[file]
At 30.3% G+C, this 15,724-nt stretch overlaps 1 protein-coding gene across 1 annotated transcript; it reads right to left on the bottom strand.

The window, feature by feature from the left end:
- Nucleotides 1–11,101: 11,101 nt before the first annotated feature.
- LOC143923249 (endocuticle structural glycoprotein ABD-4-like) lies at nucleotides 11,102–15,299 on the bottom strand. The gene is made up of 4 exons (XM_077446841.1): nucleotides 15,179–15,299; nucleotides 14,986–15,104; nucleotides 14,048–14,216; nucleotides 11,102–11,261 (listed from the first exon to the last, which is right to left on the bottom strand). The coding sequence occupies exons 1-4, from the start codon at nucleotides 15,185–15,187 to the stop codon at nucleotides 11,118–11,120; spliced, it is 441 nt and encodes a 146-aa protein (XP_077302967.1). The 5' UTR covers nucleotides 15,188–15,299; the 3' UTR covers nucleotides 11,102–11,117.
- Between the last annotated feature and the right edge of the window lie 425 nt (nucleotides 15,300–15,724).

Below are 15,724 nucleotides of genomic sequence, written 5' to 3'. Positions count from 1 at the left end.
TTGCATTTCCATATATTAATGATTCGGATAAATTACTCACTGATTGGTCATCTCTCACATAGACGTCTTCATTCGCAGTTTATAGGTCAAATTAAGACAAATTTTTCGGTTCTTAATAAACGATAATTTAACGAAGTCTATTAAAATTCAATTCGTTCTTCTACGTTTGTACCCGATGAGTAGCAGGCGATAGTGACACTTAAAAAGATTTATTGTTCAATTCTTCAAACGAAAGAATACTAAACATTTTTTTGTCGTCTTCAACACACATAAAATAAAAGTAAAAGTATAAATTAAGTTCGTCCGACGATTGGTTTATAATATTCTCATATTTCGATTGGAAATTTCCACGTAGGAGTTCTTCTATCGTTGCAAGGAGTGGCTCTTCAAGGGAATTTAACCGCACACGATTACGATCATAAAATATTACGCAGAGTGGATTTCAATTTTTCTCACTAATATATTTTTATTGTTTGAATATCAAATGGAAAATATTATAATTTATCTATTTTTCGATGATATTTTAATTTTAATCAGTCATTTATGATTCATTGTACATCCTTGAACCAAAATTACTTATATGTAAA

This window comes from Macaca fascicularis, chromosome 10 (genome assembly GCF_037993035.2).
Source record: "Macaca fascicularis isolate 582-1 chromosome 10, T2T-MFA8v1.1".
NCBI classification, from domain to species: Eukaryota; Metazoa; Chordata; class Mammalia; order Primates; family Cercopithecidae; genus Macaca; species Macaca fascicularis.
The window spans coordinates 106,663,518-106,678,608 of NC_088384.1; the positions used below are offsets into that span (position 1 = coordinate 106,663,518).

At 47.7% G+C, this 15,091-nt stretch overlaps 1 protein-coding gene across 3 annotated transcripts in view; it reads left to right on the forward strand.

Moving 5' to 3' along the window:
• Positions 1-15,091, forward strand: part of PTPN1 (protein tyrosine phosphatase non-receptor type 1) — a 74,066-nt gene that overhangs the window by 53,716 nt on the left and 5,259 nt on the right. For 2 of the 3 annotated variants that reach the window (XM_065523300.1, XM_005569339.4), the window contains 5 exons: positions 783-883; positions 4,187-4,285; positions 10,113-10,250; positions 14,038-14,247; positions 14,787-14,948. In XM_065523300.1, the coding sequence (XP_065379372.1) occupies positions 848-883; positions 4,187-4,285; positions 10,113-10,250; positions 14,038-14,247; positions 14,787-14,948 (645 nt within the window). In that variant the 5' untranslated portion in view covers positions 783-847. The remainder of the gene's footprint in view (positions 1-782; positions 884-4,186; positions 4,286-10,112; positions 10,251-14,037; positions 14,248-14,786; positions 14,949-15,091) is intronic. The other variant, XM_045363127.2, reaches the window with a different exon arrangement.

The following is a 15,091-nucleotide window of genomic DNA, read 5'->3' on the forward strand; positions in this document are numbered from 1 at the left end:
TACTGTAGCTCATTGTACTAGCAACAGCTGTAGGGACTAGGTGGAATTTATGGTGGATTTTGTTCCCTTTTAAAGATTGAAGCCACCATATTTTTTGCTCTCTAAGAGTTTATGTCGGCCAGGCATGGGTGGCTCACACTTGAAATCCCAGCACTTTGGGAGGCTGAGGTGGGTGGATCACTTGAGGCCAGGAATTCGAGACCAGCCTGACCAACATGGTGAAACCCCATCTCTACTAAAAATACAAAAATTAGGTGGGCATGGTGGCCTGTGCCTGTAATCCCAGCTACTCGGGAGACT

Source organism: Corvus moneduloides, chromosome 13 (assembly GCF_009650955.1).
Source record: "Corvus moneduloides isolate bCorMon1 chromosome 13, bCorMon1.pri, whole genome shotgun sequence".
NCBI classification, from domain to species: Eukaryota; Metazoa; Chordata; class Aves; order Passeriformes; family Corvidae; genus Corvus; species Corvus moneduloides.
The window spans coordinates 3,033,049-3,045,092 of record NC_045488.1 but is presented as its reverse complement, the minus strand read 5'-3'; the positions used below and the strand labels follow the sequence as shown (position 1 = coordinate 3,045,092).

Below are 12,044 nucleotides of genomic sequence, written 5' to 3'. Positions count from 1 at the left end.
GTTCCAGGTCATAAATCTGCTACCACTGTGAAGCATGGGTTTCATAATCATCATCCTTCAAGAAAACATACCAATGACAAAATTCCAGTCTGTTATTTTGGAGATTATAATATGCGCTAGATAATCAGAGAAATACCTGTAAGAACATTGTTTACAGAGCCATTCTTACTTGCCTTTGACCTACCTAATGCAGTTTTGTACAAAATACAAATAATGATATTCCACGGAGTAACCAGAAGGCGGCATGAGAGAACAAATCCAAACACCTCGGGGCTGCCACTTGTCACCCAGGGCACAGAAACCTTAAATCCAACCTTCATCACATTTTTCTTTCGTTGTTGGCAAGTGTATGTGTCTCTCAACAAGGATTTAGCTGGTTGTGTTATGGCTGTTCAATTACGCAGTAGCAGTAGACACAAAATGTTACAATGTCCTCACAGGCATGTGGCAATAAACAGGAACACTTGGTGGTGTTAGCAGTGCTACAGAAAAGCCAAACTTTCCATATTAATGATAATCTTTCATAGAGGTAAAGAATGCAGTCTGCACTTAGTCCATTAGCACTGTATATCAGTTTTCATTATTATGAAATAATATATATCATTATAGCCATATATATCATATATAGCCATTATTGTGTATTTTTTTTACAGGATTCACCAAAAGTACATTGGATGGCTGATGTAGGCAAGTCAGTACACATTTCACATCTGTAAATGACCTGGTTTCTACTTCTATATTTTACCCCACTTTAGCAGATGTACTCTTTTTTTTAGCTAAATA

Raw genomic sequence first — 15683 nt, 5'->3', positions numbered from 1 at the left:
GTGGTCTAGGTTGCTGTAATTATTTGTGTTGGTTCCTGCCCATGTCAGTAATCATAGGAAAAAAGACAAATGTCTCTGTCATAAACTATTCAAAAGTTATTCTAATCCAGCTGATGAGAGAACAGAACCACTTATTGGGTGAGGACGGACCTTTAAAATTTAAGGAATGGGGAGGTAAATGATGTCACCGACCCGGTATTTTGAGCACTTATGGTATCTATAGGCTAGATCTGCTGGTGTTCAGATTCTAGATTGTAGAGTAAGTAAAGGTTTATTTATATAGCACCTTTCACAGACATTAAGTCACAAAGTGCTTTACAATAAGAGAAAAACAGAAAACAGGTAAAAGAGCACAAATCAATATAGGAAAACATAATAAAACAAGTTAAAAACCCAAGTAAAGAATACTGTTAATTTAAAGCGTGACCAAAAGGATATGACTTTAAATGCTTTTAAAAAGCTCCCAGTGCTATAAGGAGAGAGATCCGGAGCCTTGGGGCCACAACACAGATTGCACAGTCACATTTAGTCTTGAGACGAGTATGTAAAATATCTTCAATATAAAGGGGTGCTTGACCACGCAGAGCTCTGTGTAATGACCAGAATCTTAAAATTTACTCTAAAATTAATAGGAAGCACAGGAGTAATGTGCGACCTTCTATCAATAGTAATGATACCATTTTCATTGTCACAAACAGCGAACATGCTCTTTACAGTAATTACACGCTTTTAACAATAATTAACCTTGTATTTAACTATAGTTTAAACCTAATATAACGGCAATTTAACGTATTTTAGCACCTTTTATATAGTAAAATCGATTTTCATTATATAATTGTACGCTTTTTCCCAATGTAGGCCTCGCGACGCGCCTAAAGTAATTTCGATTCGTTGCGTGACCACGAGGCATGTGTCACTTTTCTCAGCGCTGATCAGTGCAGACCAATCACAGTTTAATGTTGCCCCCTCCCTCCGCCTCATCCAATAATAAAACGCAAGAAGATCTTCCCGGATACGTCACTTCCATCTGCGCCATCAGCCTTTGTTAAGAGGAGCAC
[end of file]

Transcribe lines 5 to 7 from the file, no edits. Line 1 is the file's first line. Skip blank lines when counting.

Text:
- Between the last annotated feature and the right edge of the window lie 425 nt (nucleotides 15,300–15,724).

Below are 15,724 nucleotides of genomic sequence, written 5' to 3'. Positions count from 1 at the left end.
TTGCATTTCCATATATTAATGATTCGGATAAATTACTCACTGATTGGTCATCTCTCACATAGACGTCTTCATTCGCAGTTTATAGGTCAAATTAAGACAAATTTTTCGGTTCTTAATAAACGATAATTTAACGAAGTCTATTAAAATTCAATTCGTTCTTCTACGTTTGTACCCGATGAGTAGCAGGCGATAGTGACACTTAAAAAGATTTATTGTTCAATTCTTCAAACGAAAGAATACTAAACATTTTTTTGTCGTCTTCAACACACATAAAATAAAAGTAAAAGTATAAATTAAGTTCGTCCGACGATTGGTTTATAATATTCTCATATTTCGATTGGAAATTTCCACGTAGGAGTTCTTCTATCGTTGCAAGGAGTGGCTCTTCAAGGGAATTTAACCGCACACGATTACGATCATAAAATATTACGCAGAGTGGATTTCAATTTTTCTCACTAATATATTTTTATTGTTTGAATATCAAATGGAAAATATTATAATTTATCTATTTTTCGATGATATTTTAATTTTAATCAGTCATTTATGATTCATTGTACATCCTTGAACCAAAATTACTTATATGTAAA